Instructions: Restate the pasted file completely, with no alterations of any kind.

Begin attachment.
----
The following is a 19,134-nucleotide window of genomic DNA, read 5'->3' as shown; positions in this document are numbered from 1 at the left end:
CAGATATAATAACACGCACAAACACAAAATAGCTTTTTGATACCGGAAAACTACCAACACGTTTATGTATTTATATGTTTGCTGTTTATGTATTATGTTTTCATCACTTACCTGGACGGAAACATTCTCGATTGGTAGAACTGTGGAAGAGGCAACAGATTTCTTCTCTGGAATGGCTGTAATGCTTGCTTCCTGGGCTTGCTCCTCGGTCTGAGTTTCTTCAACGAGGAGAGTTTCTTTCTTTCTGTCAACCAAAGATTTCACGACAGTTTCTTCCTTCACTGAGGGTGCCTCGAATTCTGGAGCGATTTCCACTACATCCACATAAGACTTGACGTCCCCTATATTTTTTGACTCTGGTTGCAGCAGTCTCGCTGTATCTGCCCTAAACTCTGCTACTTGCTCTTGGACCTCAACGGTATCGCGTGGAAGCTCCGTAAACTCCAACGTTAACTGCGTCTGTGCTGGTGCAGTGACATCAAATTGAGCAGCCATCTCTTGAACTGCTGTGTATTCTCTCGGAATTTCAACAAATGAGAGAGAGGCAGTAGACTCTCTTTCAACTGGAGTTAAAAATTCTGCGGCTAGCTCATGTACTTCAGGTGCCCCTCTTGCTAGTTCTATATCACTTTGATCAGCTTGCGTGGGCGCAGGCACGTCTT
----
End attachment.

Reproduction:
The following is a 19,134-nucleotide window of genomic DNA, read 5'->3' as shown; positions in this document are numbered from 1 at the left end:
CAGATATAATAACACGCACAAACACAAAATAGCTTTTTGATACCGGAAAACTACCAACACGTTTATGTATTTATATGTTTGCTGTTTATGTATTATGTTTTCATCACTTACCTGGACGGAAACATTCTCGATTGGTAGAACTGTGGAAGAGGCAACAGATTTCTTCTCTGGAATGGCTGTAATGCTTGCTTCCTGGGCTTGCTCCTCGGTCTGAGTTTCTTCAACGAGGAGAGTTTCTTTCTTTCTGTCAACCAAAGATTTCACGACAGTTTCTTCCTTCACTGAGGGTGCCTCGAATTCTGGAGCGATTTCCACTACATCCACATAAGACTTGACGTCCCCTATATTTTTTGACTCTGGTTGCAGCAGTCTCGCTGTATCTGCCCTAAACTCTGCTACTTGCTCTTGGACCTCAACGGTATCGCGTGGAAGCTCCGTAAACTCCAACGTTAACTGCGTCTGTGCTGGTGCAGTGACATCAAATTGAGCAGCCATCTCTTGAACTGCTGTGTATTCTCTCGGAATTTCAACAAATGAGAGAGAGGCAGTAGACTCTCTTTCAACTGGAGTTAAAAATTCTGCGGCTAGCTCATGTACTTCAGGTGCCCCTCTTGCTAGTTCTATATCACTTTGATCAGCTTGCGTGGGCGCAGGCACGTCTT